Sermon for Sunday, June 11, 2017 || Trinity Sunday, Year A
If you look to the back of the church, you’ll notice we have a window missing right now. The good folks at Cathedral Stained Glass in New London are currently restoring our Trinity window, which has deteriorated over the years to the point where it could have shattered during a blustery storm. Today is not the most opportune Sunday of the church year to be lacking the Trinity window. Today is, after all, Trinity Sunday, and in years past I’ve enjoyed directing your attention to the window at the beginning of my sermons on this particular day. I can’t do that today. Instead, I can only direct your attention to the lack of the Trinity window.
But such a lack of the window stirs up some new thoughts; specifically the following question: Who would we be without the mystery and revelation of God as Trinity of Persons and Unity of Being? This question jumps to mind because, in recent years, many faithful Christians have wondered if we really need the encumbrance of the Trinitarian notion of God. Isn’t it just unnecessary baggage weighing down an already weighty topic, they argue. With fewer and fewer people finding God in the Christian church in the United States, wouldn’t it make sense to streamline our beliefs a little bit, make them easier to apprehend?Continue reading “Diversity Without Division, Unity Without Uniformity”→
Sermon for Sunday, April 23, 2017 || Easter 2A || John 20:19-31
Near the end of The Lion, the Witch, and the Wardrobe, the Stone Table cracks and Aslan returns to life. His adversary had executed him on that table in place of the boy Edmund. The witch thinks she has won a decisive victory, but Aslan knows of deeper magic than she. So the witch doesn’t expect the risen lion to appear at her castle while she’s off trying to conquer the land of Narnia. But that’s what happens. Aslan, the Christ-like figure of C.S. Lewis’s Chronicles of Narnia, races to the witch’s home to free all those whom she had turned into statues. And do you know how he releases them from their captivity? He breathes on them.Continue reading “So I Send You”→
Sermon for Sunday, May 22, 2016 || Trinity Sunday C || John 16:12-15
There’s a group of folks at St. Mark’s that meets every Thursday morning for Bible study. The class is called “Genesis to Revelation,” and as its name implies, we set ourselves the goal of reading the entire Bible. We started last autumn and should finish sometime around next winter. It’s a daunting task to read the whole thing, but very worthwhile too. A few weeks ago, we were working our way through a particularly thorny section, and one member of the group said something to me that made the whole group double over in laughter. She said, “Well, I thought I understood this until you started explaining it.”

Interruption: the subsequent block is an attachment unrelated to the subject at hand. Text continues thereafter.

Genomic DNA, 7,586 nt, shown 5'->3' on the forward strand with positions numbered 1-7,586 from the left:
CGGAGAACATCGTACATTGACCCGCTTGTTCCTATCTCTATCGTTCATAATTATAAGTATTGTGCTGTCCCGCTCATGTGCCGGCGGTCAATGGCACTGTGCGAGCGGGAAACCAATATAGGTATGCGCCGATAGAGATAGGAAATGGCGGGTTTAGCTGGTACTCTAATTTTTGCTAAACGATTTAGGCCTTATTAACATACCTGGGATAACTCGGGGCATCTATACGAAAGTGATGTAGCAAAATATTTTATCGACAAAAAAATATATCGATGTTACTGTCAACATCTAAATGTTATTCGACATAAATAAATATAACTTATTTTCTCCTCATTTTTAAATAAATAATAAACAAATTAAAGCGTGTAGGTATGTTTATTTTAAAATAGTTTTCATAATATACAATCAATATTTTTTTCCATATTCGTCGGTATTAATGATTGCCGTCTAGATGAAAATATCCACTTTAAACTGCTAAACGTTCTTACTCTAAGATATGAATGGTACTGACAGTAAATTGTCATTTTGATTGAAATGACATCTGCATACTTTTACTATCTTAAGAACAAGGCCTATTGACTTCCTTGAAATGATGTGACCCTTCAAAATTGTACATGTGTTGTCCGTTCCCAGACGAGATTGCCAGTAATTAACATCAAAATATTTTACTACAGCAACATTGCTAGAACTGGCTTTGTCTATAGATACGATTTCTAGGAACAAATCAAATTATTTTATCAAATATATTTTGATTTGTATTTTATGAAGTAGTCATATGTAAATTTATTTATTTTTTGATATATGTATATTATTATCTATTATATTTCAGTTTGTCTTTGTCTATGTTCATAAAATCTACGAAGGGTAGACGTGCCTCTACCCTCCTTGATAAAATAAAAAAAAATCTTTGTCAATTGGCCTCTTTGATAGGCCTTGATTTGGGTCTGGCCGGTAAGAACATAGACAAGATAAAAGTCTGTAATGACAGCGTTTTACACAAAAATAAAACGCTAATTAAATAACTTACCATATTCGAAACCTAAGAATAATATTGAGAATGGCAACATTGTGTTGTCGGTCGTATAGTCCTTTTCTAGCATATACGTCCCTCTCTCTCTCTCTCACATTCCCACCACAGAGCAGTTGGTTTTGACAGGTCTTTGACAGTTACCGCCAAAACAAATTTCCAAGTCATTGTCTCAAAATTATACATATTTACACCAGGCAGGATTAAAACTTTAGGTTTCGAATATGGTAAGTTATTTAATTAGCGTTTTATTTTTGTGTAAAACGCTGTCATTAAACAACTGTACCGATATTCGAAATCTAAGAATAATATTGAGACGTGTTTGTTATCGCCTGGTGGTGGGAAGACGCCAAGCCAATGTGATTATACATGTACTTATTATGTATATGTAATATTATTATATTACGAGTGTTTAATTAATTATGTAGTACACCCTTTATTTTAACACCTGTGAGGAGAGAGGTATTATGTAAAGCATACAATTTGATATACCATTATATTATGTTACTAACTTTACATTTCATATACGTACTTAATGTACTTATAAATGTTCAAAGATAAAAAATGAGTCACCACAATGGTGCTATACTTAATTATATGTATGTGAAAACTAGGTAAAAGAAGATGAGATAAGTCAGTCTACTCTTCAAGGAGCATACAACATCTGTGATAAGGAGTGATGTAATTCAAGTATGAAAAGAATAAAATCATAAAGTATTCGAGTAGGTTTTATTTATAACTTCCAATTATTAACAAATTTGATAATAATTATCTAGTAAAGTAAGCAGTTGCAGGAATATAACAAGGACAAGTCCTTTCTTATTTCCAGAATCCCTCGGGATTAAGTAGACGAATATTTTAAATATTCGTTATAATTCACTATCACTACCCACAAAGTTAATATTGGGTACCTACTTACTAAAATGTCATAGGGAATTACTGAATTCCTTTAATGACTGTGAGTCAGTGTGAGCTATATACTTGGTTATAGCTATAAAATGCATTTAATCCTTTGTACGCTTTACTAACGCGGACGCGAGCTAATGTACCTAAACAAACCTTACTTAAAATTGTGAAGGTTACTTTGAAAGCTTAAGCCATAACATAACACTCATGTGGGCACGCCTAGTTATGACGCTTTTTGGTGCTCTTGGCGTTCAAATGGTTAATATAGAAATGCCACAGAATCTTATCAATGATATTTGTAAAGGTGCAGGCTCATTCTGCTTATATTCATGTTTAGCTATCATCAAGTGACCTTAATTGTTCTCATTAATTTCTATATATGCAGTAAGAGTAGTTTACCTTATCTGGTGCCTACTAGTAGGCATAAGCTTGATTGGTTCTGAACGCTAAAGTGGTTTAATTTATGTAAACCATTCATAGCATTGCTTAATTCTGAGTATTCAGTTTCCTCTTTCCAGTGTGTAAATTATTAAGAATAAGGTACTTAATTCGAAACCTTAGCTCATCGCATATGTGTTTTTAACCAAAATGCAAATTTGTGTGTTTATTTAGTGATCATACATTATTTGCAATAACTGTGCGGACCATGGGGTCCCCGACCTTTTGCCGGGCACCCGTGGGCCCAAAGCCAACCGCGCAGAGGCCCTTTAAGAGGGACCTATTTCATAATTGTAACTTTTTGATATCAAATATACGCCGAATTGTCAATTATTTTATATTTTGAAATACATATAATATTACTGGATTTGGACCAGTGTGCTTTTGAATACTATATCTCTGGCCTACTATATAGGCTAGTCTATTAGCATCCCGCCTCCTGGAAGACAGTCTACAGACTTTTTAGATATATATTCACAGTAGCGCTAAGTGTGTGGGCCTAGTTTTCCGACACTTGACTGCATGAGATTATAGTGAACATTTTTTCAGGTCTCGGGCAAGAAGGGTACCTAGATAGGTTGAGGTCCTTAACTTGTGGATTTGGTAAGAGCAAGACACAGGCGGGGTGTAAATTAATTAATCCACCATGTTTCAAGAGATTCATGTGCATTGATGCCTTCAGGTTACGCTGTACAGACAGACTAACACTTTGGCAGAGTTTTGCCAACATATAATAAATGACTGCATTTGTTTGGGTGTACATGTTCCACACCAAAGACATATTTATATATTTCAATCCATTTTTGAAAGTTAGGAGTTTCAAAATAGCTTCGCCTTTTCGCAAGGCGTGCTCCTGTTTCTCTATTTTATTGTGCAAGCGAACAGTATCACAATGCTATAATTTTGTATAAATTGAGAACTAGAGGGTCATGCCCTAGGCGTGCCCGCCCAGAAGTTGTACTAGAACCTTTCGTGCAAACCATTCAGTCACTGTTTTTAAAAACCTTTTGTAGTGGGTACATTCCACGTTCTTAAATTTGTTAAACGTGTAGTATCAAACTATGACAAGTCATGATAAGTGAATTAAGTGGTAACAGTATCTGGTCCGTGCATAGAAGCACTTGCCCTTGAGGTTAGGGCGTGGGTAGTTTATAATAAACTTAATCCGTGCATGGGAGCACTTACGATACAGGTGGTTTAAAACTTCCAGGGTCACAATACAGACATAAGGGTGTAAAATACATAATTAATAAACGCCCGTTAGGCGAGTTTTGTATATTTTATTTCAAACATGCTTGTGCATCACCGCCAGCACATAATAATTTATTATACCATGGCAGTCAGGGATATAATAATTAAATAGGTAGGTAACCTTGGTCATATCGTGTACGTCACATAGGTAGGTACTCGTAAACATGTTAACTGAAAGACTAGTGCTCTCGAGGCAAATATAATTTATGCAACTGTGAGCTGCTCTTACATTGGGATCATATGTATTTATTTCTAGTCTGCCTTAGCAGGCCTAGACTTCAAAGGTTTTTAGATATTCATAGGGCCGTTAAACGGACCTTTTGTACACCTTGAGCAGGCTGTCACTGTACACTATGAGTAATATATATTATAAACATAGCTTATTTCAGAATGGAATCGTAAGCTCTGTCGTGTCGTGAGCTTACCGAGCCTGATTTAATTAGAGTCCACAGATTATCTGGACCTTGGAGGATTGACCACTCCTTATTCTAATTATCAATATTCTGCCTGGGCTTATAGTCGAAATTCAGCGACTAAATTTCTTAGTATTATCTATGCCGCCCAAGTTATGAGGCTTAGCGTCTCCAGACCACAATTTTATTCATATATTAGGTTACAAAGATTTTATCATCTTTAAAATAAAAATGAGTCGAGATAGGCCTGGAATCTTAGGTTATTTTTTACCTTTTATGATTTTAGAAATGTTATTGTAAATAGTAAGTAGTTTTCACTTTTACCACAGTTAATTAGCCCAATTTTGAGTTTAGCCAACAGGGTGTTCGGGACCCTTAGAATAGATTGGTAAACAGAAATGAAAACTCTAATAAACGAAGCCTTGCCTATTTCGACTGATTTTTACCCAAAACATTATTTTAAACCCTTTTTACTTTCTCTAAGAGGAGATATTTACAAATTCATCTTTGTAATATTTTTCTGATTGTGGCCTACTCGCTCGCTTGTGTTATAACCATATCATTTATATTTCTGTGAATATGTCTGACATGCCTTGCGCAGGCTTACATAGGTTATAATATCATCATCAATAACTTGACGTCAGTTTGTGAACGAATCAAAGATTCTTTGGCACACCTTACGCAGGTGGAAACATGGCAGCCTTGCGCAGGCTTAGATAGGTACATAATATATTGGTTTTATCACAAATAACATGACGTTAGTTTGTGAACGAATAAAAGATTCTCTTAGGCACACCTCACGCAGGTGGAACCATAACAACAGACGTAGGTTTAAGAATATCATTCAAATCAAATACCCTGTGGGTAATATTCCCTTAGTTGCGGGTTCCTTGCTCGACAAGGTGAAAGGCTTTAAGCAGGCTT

Sermon for Sunday, May 15, 2016 || Pentecost C || Acts 2:1-21
I can’t tell you the number of times I’ve started describing God’s presence while writing a sermon and then realized that I accidentally quoted Obi-Wan Kenobi from the original Star Wars movie. It has happened at least a dozen times. So today, instead of accidentally quoting him, I’m just going to quote the dialogue delivered by the legendary Alec Guinness in 1977. He says this about the mysterious energy field that gives the Jedi their power: “The Force…surrounds us and penetrates us. It binds the galaxy together.” Continue reading “On the Holy Spirit (With Help From Obi-Wan Kenobi)”→
No sermon from me this week, since I was at a conference called CREDO in North Carolina. Instead, here’s something I wrote during a silent Saturday morning, when I was able to get quiet enough to write poetry.
If a tree were unable to sway
It would break
At the first puff of air
Strong enough to ruffle its branches.
So it is with me.
The wind whips and howls here
In this valley between two mountains,
All sound and fury, signifying everything.
The water in the narrow lake ripples,
Then whitecaps leap and curl,
And the trees bend.
How is it possible?
How can they grow straight and tall,
Spindled columns connecting earth and sky,
And yet sway when the wind blows?
I watch them now – evergreens mostly,
With branches high up their trunks –
And a hypnotic peace breathes itself into me.
I notice a finch –
Or some other tiny bird
(I don’t know the difference) –
Land halfway up the bare trunk